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 Critical Thinking
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Thinking Critically, Seventh Edition
John Chaffee et al.

*Some of these glossary definitions have been adapted and reproduced by permission of The American Heritage Dictionary of the English Language, Fourth Edition. Copyright © 2002 by Houghton Mifflin Company. Many computer and Web-related definitions have been contributed by Jason Snart, College of DuPage.

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sample A portion, piece, or segment that is intended to be representative of a whole.

scientific method An organized approach devised by scientists for discovering causal relationships and testing the accuracy of conclusions.

selective comparison In critical thinking, a problem that occurs in making comparisons when a one-sided view of a comparative situation is taken.

self-aware Describes persons who are aware of their own biases and are quick to point them out and take them into consideration when analyzing a situation.

semantic meaning A component of a word’s total meaning that expresses the relationship between a linguistic event and a nonlinguistic event.

senses Sight, hearing, smell, touch, and taste; means through which one experiences one’s world, aware of what occurs outside oneself.

sign The word or symbol used to name or designate a concept.

simile An explicit comparison between basically dissimilar things made for the purpose of illuminating our understanding of the things being compared.

skilled discussant A person who is able to discuss ideas in an organized and intelligent way. Even when the issues are controversial, the person listens carefully to opposing viewpoints and responds thoughtfully.

slang A kind of language occurring chiefly in casual and playful speech, made up typically of short-lived coinages and figures of speech that are deliberately used in place of standard terms for added raciness, humor, irreverence, or other effect.

slippery slope A causal fallacy that asserts that one undesirable action will inevitably lead to a worse action, which will necessarily lead to a worse one still, all the way down the slippery slope to a terrible disaster at the bottom.

social variation A difference in language style due to differences in age, sex, or social class of speakers.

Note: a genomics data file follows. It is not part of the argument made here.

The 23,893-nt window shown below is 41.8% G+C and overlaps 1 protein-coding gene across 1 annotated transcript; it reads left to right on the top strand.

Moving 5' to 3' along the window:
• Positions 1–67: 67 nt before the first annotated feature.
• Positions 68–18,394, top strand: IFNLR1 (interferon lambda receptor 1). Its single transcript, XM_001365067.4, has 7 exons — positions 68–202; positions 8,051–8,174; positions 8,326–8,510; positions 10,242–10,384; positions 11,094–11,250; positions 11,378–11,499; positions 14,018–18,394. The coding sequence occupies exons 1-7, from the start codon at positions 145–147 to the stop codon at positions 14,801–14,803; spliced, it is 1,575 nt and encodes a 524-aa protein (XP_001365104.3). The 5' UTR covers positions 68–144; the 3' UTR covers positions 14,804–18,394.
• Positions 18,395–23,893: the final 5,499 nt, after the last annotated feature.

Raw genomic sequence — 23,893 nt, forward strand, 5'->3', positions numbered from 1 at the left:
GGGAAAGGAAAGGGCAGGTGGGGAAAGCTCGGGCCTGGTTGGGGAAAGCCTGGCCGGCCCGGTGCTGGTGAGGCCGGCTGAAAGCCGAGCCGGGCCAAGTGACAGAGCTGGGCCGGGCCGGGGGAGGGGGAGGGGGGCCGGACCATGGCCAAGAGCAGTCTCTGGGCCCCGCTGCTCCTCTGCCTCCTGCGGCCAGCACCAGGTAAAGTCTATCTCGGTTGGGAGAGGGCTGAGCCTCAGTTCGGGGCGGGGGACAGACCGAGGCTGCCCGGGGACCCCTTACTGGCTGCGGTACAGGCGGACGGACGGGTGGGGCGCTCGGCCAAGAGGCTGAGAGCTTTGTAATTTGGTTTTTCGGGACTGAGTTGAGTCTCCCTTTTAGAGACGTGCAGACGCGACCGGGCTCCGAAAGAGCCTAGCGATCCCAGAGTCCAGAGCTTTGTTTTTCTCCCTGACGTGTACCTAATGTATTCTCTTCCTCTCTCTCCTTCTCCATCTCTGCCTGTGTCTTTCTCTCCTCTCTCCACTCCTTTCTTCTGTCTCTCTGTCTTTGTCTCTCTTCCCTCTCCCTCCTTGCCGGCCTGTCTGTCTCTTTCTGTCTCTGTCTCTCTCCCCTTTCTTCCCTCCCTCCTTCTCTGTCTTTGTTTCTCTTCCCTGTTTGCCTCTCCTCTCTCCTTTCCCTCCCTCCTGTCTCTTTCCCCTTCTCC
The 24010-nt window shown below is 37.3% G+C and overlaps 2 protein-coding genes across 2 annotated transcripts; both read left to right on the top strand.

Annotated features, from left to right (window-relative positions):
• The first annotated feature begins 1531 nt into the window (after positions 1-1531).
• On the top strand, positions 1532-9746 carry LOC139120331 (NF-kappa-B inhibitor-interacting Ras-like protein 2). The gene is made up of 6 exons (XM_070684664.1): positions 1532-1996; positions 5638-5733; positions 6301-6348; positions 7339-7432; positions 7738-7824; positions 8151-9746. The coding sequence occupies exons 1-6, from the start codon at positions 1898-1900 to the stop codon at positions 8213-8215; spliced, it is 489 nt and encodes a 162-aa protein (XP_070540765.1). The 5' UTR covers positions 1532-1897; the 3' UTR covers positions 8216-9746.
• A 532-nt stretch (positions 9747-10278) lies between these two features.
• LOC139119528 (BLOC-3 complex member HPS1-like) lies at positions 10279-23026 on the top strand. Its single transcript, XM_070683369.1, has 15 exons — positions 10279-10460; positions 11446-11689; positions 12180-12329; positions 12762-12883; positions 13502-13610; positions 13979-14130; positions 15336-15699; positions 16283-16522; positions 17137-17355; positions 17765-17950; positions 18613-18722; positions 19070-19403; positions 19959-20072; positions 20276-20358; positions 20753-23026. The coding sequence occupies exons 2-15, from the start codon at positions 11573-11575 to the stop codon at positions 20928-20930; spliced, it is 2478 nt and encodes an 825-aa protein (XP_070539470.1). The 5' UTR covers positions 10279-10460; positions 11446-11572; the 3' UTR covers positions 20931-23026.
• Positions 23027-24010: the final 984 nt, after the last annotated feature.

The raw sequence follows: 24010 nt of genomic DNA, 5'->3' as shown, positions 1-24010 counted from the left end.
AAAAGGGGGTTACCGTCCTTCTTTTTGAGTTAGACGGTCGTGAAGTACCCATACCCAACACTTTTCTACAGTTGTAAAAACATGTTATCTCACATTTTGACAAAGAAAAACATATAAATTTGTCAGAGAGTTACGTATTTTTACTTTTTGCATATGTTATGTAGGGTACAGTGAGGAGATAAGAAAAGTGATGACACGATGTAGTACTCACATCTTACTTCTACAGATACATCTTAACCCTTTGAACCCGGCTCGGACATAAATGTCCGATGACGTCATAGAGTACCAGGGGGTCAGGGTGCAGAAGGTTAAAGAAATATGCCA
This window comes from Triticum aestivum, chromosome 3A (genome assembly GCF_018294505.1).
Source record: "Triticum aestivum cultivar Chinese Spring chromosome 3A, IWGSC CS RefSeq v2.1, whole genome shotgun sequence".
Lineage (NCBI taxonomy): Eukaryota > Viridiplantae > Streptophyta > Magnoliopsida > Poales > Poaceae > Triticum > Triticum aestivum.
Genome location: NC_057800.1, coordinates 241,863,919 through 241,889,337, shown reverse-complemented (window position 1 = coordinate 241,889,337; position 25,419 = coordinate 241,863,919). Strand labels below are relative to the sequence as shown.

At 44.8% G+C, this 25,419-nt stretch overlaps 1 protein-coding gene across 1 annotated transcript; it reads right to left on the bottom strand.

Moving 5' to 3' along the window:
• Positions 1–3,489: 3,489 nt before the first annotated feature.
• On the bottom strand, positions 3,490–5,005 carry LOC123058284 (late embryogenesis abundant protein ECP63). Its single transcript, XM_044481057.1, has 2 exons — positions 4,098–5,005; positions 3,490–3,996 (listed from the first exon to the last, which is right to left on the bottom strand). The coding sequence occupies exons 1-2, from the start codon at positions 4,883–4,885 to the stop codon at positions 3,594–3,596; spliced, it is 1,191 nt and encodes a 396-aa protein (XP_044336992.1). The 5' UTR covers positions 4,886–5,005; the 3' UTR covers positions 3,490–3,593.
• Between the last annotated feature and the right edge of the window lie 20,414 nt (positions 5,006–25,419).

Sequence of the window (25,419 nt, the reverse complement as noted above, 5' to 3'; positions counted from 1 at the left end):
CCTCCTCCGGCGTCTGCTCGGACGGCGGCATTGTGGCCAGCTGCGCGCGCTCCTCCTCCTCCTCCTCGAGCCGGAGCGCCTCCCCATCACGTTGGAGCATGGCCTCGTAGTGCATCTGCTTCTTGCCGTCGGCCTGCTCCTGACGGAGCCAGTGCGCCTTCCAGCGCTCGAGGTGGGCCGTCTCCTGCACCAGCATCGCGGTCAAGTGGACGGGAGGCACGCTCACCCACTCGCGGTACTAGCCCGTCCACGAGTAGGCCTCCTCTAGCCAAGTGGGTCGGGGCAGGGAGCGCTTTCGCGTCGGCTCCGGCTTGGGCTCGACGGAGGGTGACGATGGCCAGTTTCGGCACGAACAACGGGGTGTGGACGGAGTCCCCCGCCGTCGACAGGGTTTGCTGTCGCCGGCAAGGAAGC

solution The answer to or disposition of a problem.

sound argument A deductive argument in which the premises are true and the logical structure is valid.

source A person or document that supplies information needed.

spam Unwanted, unsolicited e-mail, often taking the form of advertisements.

special pleading A fallacy that occurs when someone makes themselves a special exception, without sound justification, to the reasonable application of standards, principles or expectations.

standard American English (SAE) The form of the English language in America used in most academic and workplace writing, following the rules and conventions given in handbooks and taught in school.

standards Degrees or levels of requirement, excellence, or attainment.

stereotype A conventional, formulaic, and oversimplified conception, opinion, or image.

stimulus Something causing or regarded as causing a response.

straw man A fallacy in which a point of view is attacked by first creating a “straw man” version of the position and then “knocking down” the straw man created. The fallacy lies in that the straw man does not reflect an accurate representation of the position being challenged.

subject directory A directory consisting of links to Internet resources.

surfing the Web Following the trail of Web pages linked to related Web pages.

sweeping generalization A general conclusion that overlooks exceptions to the generalizations because of special features that the exceptions possess.

syllogism A form of deductive reasoning consisting of a major premise, a minor premise, and a conclusion.

symbolize To represent something else.

syntactic meaning A component of a word’s total meaning which defines its relation to other words in the sentence.

synthesis The combining of separate elements or substances to form a coherent whole.